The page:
“Take off,” my son says as he shakes his vegetable-laden fork.
I try a persuasive argument geared toward toddler interests. “You like broccoli trees. Dinosaurs like to eat trees – grrr – yummy!”
The game isn’t working today.
Because I want him to be healthy, I try hard to get my son to at least taste his vegetables. As parents, we face many challenges as we work to raise healthy, happy children – a job that starts well before the picky toddler stage. Shortly after his birth, my son was screened for 28 life-threatening disorders with a simple heel stick (he’s in the photo at the top of our July 2011 issue).
We recently celebrated the addition of SCID to our newborn screening panel, bringing the total to 29 screened disorders. Read about this important addition in the article “DSHS Laboratory Celebrates New Life-Saving Test for Newborns.”
Outbreaks sometimes happen in surprising ways. Read the article on “DSHS Laboratory Aids in Fungal Meningitis Outbreak” to see how fungi infected healthy individuals from an unexpected source and learn how the outbreak was quickly investigated and contained.
I am a big proponent of vaccinations. I have a lot to say on the subject, but I’ll try to keep it brief here and point out that this is another way to protect everyone – from your children to the public. Disease prevention via vaccinations is preferred over having to treat disease symptoms, which can have a significant impact on your health and that of those around you. Recently, the DSHS celebrated our successful vaccination program; this is touched on in "Celebrating Immunizations." (Watch for a more in-depth article in an upcoming issue.) If you haven’t already done so, resolve to make 2013 a healthier and happier year by updating your vaccinations now.
by Jimi Ripley-Black
On November 30, 2012, the DSHS Laboratory celebrated the addition of severe combined immunodeficiency (SCID) to the list of diseases that all newborns in Texas are screened for at birth. This brings the total to 29 disorders screened by the Newborn Screening (NBS) Laboratory using a simple heel stick.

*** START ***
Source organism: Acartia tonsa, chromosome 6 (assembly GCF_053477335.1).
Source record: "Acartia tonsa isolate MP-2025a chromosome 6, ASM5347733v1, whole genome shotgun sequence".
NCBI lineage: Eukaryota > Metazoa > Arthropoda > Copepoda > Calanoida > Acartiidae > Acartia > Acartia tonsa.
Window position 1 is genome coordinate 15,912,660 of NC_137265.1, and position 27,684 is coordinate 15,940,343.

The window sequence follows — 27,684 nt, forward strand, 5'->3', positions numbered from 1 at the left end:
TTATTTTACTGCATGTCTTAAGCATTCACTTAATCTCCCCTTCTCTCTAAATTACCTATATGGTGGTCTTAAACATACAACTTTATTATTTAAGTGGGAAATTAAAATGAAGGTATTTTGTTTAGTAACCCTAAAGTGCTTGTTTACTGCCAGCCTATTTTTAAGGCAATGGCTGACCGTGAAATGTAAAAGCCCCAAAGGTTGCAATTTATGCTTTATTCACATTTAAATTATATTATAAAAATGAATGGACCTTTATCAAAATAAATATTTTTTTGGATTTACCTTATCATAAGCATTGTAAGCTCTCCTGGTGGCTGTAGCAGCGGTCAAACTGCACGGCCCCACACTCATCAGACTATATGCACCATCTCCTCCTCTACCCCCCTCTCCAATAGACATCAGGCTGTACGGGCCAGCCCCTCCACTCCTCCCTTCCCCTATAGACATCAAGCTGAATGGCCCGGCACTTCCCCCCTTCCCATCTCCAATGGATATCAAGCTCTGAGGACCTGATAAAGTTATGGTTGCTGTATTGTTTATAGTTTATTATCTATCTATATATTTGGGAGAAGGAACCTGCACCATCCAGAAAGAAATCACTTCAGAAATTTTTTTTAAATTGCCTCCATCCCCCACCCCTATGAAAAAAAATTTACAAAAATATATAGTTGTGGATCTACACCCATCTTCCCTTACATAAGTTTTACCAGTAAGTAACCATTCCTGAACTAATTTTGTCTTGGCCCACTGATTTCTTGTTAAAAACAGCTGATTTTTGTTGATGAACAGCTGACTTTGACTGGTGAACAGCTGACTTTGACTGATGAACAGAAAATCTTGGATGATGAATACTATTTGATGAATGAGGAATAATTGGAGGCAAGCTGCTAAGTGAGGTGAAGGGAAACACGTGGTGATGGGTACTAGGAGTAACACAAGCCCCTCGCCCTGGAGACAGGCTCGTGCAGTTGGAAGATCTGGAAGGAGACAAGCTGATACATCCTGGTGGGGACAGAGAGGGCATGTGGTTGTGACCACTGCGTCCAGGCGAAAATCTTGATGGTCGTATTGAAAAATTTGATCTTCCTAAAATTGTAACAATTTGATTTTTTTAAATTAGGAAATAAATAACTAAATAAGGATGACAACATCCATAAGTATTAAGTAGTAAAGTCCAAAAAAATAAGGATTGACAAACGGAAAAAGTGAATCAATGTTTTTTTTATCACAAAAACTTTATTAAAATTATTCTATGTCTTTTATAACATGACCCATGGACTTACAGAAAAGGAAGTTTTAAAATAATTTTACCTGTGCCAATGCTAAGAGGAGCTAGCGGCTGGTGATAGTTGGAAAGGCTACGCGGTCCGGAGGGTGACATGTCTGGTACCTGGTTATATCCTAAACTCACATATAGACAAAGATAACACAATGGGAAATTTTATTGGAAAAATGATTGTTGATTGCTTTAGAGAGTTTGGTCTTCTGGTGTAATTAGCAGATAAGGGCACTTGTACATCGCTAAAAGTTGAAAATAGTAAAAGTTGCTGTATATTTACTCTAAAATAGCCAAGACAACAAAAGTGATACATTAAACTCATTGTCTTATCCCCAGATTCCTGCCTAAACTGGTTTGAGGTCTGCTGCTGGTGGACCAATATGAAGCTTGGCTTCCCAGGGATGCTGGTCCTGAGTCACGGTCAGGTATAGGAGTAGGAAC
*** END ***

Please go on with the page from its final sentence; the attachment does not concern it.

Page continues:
The ribbon-cutting ceremony, marking the opening of the new SCID screening laboratory, was hosted by Laboratory Director, Grace Kubin, Ph.D., Laboratory Operations Unit Director, Susan Tanksley, Ph.D., Biochemistry and Genetics Branch Manager, Rachel Lee, Ph.D., Newborn Screening Unit Manager, David Martinez, and Medical Director for NBS and Genetics, Dr. Debra Freedenberg. The ceremony also commemorated the work of SCID screening advocate and mother Jennifer Garcia who cut the ribbon to the new laboratory.
Garcia joined NBS Laboratory and Clinical Care Coordination managers and staff in celebration as the first NBS dried blood spot to be tested for SCID was punched. She delivered remarks in memory of her son Cameron Garcia who died of SCID in March 2011. “I was recently asked what does the addition of SCID screening mean to me,” she said. “I would say that it personally gives me peace. Peace in my heart that Cameron’s life, as well as the life of all other SCID angels, truly had a purpose to get us to this amazing day.” Garcia then shared Jeremiah 29:11 from which she garners “…hope for the families whose lives will forever be changed when their baby is identified with SCID. I am hopeful that now these babies will be given an opportunity for their best chance at a future.”
Garcia’s advocacy was a key factor in raising awareness of the rare disease. She brought a photo of her son Cameron that remains in the SCID testing laboratory. Eight full-time Laboratory employees joined the Newborn DNA Analysis Group as part of the SCID Screening Team.
SCID is a group of genetic disorders that causes profound defects of the immune system, the body’s line of defense against all types of infections. SCID is one of the most critical immune system problems and occurs in an estimated one in 40,000 to one in 100,000 newborns. If it is not treated, most affected infants die within the first year of life. The SCID screening test uses real-time polymerase chain reaction (RT-PCR) to detect the presence of T-cell receptor excision circles (TRECs) in the DNA eluates of dried blood spots.
The DSHS NBS Laboratory tests about 750,000 specimens per year, making it the largest newborn screening program in the nation. The blood to be tested is drawn by a simple heel stick within 48 hours of birth and again at one to two weeks of age. The screening provides an opportunity to detect medical conditions that, if not addressed early, would cause serious problems like developmental delays, major illness or death.
Screening for SCID began on December 1, 2012. For more information on the addition of SCID to the NBS panel, please read the July 2012 issue of The Laboratorian.
by Jimi Ripley-Black
On September 18, 2012, an epidemiologist at the Tennessee Department of Health received an e-mail that started an investigation into a case of fungal meningitis and stroke. The man’s immune system was normal. His only risk factor for the infection was the spinal injection of a steroid.
Because of the rarity of fungal meningitis, the epidemiologist immediately began what became a national investigation. The investigation has now identified 656 cases, including 39 deaths, from a fungus so unusual that it is not in medical textbooks. The fungus was transmitted through injections of a contaminated steroid drug prepared by the New England Compounding Center (NECC) in Framingham, Massachusetts.